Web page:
Kardassopoulos v. Georgia (ICSID Case No. ARB/05/18)
Summary by Natalia Charalampidou, citation details below.
Two decisions were rendered in this proceeding: the decision on jurisdiction issued on July 6, 2007; and the final award issued on March 3, 2010. A request for annulment was registered on July 16, 2010 and discontinued on December 12, 2011 pursuant to ICSID Arbitration Rules 53 and 43(1). A request for revision was registered on January 21, 2011 and was also discontinued on December 21, 2011 pursuant to ICSID Arbitration Rules 53 and 43(1).
Invoked instruments, purported breaches & administering institution:
Mr Kardassopoulos' Request for Arbitration, which was submitted on August 2, 2005, invoked the protection offered by the ECT and claimed breach of the standards of expropriation (Art. 13 of the ECT) and fair and equal treatment (Art. 10(1) of the ECT) (¶ 62 of the final award). Mr Kardassopoulos also invoked the Greece-Georgia BIT, claiming breach of the standard of expropriation (Art. 4) and fair and equitable treatment (Art. 2) (¶ 61 of the final award). Mr Fuchs' Request for Arbitration (see next paragraph) invoked the Israel-Georgia BIT and claimed a breach of the fair and equitable treatment (Art. 2) (¶ 63 of the final award). The arbitration was submitted to an ICSID arbitral tribunal according to Art. 26(4)(a)(i) of the ECT, Art. 9 of the Greece-Georgia BIT and Art. 8 of the Georgia-Israel BIT (¶¶ 58-60 of the final award).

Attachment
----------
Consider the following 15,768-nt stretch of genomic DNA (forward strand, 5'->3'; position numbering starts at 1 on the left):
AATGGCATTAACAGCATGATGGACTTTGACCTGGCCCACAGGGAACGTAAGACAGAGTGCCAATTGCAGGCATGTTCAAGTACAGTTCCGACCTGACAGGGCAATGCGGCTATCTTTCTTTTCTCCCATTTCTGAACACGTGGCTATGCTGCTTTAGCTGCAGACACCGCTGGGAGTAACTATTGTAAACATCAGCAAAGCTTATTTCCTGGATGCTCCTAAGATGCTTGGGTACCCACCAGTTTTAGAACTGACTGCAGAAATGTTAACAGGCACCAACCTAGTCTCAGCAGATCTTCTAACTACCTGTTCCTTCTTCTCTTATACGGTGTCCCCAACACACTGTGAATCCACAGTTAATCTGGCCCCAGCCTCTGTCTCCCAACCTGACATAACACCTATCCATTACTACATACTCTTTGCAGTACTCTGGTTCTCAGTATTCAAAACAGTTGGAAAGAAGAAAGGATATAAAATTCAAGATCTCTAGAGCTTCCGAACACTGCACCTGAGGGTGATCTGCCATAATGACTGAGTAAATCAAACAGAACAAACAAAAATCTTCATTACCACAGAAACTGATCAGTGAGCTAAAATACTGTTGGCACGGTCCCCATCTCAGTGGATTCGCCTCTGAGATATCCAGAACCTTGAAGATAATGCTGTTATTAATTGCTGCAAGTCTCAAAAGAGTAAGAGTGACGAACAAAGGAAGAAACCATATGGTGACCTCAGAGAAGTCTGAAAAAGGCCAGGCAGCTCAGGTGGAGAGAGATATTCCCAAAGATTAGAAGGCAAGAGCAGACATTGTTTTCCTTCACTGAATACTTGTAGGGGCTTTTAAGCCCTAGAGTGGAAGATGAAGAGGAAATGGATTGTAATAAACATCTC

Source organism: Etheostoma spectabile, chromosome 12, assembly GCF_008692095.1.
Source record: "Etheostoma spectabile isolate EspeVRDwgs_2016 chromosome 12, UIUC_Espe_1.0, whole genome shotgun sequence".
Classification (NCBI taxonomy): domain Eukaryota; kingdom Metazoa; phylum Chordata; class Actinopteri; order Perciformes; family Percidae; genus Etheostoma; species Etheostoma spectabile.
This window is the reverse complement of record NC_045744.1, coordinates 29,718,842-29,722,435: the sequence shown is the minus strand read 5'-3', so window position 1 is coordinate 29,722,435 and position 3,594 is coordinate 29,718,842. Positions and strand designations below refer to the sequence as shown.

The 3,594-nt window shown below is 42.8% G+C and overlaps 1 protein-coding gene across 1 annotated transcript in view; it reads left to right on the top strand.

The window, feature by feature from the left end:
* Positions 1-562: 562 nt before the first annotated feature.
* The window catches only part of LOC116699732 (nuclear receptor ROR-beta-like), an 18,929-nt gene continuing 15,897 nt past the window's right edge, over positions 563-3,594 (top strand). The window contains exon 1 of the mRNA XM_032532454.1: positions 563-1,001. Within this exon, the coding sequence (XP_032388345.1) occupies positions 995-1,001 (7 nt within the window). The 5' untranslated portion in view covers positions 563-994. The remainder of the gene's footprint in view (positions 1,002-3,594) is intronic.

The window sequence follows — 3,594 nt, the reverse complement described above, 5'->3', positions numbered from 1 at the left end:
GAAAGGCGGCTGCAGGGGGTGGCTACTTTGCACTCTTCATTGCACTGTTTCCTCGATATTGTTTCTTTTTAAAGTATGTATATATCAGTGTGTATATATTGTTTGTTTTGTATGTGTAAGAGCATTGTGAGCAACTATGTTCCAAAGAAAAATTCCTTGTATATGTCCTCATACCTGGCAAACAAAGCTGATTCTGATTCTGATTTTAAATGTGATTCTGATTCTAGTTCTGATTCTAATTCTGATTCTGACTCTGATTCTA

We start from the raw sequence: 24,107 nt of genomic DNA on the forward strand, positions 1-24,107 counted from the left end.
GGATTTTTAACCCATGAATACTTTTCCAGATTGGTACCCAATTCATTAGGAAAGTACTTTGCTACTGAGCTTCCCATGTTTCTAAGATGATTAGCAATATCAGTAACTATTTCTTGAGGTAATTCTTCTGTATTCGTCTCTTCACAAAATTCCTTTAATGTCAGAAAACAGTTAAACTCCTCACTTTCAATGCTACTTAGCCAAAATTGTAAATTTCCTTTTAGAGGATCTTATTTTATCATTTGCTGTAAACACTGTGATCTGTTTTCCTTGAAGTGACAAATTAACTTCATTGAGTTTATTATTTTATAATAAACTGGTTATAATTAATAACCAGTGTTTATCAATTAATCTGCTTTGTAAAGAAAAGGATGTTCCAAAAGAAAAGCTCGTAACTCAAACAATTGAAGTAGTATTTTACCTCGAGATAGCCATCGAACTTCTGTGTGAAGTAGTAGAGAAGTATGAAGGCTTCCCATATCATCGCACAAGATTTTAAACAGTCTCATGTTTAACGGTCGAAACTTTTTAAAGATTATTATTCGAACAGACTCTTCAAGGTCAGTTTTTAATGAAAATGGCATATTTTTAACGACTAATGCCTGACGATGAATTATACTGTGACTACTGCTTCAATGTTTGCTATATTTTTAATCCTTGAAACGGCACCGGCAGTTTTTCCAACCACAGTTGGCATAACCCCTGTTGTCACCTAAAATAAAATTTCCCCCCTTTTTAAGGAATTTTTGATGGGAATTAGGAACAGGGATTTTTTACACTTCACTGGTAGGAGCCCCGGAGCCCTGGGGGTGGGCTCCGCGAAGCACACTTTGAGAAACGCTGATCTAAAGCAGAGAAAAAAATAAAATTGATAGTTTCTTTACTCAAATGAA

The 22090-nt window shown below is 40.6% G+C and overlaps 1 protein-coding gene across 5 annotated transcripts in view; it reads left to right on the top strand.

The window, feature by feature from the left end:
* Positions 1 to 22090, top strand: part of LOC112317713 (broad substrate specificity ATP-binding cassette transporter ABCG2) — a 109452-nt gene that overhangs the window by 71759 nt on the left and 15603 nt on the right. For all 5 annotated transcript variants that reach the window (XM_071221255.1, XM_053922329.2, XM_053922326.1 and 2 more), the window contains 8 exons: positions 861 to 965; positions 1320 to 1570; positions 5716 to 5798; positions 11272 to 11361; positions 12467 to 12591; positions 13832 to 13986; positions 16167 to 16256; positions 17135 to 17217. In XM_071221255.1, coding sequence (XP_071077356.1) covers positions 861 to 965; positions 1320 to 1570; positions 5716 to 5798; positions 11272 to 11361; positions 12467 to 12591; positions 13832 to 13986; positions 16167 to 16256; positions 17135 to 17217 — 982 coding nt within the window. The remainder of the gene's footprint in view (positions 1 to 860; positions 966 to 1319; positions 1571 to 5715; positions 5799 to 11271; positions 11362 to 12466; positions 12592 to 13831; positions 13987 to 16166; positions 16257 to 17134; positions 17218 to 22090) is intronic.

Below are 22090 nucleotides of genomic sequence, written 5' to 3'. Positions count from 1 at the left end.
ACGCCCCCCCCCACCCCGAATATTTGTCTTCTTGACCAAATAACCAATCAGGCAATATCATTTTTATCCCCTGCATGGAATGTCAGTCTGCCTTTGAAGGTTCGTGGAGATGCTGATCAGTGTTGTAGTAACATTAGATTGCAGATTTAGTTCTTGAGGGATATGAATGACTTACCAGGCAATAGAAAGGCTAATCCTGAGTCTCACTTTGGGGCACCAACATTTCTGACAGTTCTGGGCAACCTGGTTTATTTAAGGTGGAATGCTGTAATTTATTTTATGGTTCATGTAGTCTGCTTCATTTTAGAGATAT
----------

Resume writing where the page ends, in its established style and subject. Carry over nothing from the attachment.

Any third parties or parallel proceedings:
On April 20, 2007 Mr Fuchs submitted a Request for Arbitration invoking the Georgia-Israel BIT in respect of claims arising out of the same set of facts as the request filed by Mr Kardassopoulos. On September 12, 2007 Mr Kardassopoulos, Mr Fuchs and Georgia jointly wrote to the Secretary General of the Centre advising that they had agreed on a method for constituting the tribunal in the Fuchs arbitration. They requested that the same tribunal already constituted in the Kardassopoulos arbitration hear and decide the claims presented in the Request for Arbitration of Mr Fuchs (Art. 37 of the ICSID Convention, ICSID Arbitration Rule 2) (¶¶ 8, 11 of the final award).
Claimant in this procedure was Mr Ioannis Kardassopoulos ("Mr Kardassopoulos"), a national of the Hellenic Republic ("Greece") (¶ 1), and respondent was the Republic of Georgia ("Georgia"). Mr Kardassopoulos was claiming breach of respondent's obligations under the ECT and the Greece-Georgia BIT (¶ 2).